The Russian Parliament is planning to introduce a package of directives that will update legislation on the distance learning format for all levels of education.
Closure of public kindergartens
Each Russian region has coordinated the closure of its public kindergartens differently. In some regions, kindergartens have kept only special groups (watch groups) open with a small number of children.
A move to online education and postponement of all school test dates
All educational institutions have organized distant learning for pupils. Russian IT companies are supporting the various online platforms, such as Russian online school, Yandex.textbook, Teach.ru, Yaklass, and Дневник.ру, that are available for teachers, students, and parents. Together with the website Mail.ru, the Ministry of Education regularly runs an online marathon “Home Hour” via the Vkontakte social network. The Ministry of Education has also launched a hotline to support regional ministries, schools, and colleges in organizing distance learning. On April 27, the ministry launched a TV program called “My School Online” that consists of online lessons and textbooks for secondary school pupils.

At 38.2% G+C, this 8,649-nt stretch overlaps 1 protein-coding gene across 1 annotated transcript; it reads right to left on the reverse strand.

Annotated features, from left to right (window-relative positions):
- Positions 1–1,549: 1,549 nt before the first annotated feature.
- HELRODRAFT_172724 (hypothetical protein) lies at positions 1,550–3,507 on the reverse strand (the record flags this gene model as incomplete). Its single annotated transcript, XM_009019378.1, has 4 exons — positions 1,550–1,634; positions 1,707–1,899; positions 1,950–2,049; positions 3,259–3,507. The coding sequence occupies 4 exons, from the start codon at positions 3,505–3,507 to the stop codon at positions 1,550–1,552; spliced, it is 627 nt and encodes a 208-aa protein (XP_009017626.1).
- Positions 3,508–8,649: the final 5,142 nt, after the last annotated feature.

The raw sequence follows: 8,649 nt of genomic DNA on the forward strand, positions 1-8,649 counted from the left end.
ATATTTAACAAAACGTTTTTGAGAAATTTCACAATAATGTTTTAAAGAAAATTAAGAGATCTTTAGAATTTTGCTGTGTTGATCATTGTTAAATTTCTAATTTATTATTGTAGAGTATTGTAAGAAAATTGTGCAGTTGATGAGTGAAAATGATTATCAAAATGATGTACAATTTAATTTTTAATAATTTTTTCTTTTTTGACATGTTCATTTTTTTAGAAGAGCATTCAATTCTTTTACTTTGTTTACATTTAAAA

The Ministry of Education has shifted the dates of the all-Russian school tests to the end of the year.
A shift to remote tertiary education
The Russian government has provided operational support to educational organizations, students, and teachers to aid in the shift to mixed and distance learning formats. An additional week of vacation was granted to students from March 28 to April 5 so that universities could prepare for distance education. All of the universities reporting to the federal ministry (248) have transferred their educational operations to an online format. Several online resources have also been launched: a situation center and a hot line, a YouTube channel for online broadcasts of meetings and workshops, a Telegram channel @minobrnaukiofficial, and a website for universities (“Keep learning, Keep teaching”) with methodological support. An online platform established by the Agency of Strategic Initiatives, The University 2035, provides additional methodological support to universities.